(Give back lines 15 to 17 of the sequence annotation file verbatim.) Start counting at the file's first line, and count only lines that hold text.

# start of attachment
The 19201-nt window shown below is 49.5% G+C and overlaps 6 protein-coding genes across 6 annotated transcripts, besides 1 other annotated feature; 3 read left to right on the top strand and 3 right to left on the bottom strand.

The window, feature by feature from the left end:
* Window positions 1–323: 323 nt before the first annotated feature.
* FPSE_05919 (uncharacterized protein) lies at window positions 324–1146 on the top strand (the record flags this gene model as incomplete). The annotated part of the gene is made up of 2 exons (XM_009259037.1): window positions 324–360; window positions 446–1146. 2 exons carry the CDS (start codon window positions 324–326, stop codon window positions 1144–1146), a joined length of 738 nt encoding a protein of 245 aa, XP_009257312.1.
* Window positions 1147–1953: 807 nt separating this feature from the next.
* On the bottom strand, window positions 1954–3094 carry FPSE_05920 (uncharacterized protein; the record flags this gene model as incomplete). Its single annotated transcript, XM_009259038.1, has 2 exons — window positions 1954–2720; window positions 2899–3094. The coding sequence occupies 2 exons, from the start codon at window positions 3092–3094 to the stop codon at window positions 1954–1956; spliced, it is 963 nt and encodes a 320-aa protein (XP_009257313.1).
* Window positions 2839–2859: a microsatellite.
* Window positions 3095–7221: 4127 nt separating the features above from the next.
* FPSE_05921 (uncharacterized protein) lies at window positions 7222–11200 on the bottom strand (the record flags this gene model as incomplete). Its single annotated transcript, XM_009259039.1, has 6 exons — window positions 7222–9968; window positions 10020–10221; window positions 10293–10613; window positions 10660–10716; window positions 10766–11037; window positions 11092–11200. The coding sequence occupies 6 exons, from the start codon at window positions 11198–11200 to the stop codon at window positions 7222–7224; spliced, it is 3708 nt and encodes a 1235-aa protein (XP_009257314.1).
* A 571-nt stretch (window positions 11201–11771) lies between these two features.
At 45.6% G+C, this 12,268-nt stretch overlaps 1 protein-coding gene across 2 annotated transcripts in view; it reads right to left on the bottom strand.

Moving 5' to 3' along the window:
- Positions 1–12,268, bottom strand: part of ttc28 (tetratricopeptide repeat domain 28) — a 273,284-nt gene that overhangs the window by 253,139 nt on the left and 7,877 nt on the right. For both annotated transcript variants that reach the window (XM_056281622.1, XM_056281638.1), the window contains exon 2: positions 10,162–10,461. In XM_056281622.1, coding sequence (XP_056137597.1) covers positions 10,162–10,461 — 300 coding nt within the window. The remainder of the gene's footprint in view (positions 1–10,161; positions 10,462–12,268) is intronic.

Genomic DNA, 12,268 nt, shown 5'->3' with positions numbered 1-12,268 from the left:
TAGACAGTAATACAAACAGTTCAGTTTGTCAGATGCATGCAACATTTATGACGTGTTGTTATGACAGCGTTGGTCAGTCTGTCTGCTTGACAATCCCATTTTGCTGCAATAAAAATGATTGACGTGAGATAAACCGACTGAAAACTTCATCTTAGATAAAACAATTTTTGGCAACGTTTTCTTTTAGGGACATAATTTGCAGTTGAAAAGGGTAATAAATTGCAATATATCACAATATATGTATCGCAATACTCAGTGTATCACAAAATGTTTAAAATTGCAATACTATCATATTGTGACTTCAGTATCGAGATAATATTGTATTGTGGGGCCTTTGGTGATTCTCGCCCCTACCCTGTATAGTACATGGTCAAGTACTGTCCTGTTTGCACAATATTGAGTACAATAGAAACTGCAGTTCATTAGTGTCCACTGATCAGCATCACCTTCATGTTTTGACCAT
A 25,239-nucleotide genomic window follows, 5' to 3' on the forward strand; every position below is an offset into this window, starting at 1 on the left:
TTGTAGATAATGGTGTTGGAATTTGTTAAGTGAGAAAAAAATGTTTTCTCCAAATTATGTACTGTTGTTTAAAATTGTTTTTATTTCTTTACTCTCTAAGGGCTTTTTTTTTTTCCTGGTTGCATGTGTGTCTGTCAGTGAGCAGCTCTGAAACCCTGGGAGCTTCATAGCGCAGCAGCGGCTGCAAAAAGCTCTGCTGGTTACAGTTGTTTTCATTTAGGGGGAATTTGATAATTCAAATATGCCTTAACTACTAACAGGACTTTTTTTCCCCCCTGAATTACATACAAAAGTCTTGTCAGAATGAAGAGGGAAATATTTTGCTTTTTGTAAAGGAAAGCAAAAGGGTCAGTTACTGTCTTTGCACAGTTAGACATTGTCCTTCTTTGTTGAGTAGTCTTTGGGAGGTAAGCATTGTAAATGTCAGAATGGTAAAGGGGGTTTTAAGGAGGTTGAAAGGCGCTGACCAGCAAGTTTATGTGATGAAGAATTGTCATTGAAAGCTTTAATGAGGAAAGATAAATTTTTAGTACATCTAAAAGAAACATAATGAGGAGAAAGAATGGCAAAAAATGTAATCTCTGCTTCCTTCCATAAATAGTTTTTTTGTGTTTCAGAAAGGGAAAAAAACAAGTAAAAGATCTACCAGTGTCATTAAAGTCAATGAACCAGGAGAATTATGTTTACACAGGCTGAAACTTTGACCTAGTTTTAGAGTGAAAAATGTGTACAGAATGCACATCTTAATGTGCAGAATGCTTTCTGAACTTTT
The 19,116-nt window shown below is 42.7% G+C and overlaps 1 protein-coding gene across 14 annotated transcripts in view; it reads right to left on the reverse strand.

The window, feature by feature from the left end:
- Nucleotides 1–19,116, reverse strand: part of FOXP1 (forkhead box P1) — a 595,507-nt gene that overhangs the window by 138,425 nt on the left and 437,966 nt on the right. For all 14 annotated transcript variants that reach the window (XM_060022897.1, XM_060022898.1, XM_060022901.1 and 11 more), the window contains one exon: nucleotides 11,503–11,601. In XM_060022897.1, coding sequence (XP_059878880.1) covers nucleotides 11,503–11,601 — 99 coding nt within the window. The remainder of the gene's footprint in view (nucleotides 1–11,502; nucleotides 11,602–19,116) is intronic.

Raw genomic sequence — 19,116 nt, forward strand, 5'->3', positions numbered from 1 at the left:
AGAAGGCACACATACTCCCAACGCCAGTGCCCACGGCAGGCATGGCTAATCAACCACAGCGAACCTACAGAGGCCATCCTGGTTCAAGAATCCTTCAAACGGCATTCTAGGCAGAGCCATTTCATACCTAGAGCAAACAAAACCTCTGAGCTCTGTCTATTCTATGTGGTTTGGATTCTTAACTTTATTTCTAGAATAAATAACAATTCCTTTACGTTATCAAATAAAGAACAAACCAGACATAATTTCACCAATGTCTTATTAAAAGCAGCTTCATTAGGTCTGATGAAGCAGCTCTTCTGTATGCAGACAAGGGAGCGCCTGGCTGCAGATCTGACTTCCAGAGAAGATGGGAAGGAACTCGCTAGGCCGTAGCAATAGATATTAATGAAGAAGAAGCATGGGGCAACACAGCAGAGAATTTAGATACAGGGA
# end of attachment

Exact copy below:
TAGACAGTAATACAAACAGTTCAGTTTGTCAGATGCATGCAACATTTATGACGTGTTGTTATGACAGCGTTGGTCAGTCTGTCTGCTTGACAATCCCATTTTGCTGCAATAAAAATGATTGACGTGAGATAAACCGACTGAAAACTTCATCTTAGATAAAACAATTTTTGGCAACGTTTTCTTTTAGGGACATAATTTGCAGTTGAAAAGGGTAATAAATTGCAATATATCACAATATATGTATCGCAATACTCAGTGTATCACAAAATGTTTAAAATTGCAATACTATCATATTGTGACTTCAGTATCGAGATAATATTGTATTGTGGGGCCTTTGGTGATTCTCGCCCCTACCCTGTATAGTACATGGTCAAGTACTGTCCTGTTTGCACAATATTGAGTACAATAGAAACTGCAGTTCATTAGTGTCCACTGATCAGCATCACCTTCATGTTTTGACCAT
A 25,239-nucleotide genomic window follows, 5' to 3' on the forward strand; every position below is an offset into this window, starting at 1 on the left:
TTGTAGATAATGGTGTTGGAATTTGTTAAGTGAGAAAAAAATGTTTTCTCCAAATTATGTACTGTTGTTTAAAATTGTTTTTATTTCTTTACTCTCTAAGGGCTTTTTTTTTTTCCTGGTTGCATGTGTGTCTGTCAGTGAGCAGCTCTGAAACCCTGGGAGCTTCATAGCGCAGCAGCGGCTGCAAAAAGCTCTGCTGGTTACAGTTGTTTTCATTTAGGGGGAATTTGATAATTCAAATATGCCTTAACTACTAACAGGACTTTTTTTCCCCCCTGAATTACATACAAAAGTCTTGTCAGAATGAAGAGGGAAATATTTTGCTTTTTGTAAAGGAAAGCAAAAGGGTCAGTTACTGTCTTTGCACAGTTAGACATTGTCCTTCTTTGTTGAGTAGTCTTTGGGAGGTAAGCATTGTAAATGTCAGAATGGTAAAGGGGGTTTTAAGGAGGTTGAAAGGCGCTGACCAGCAAGTTTATGTGATGAAGAATTGTCATTGAAAGCTTTAATGAGGAAAGATAAATTTTTAGTACATCTAAAAGAAACATAATGAGGAGAAAGAATGGCAAAAAATGTAATCTCTGCTTCCTTCCATAAATAGTTTTTTTGTGTTTCAGAAAGGGAAAAAAACAAGTAAAAGATCTACCAGTGTCATTAAAGTCAATGAACCAGGAGAATTATGTTTACACAGGCTGAAACTTTGACCTAGTTTTAGAGTGAAAAATGTGTACAGAATGCACATCTTAATGTGCAGAATGCTTTCTGAACTTTT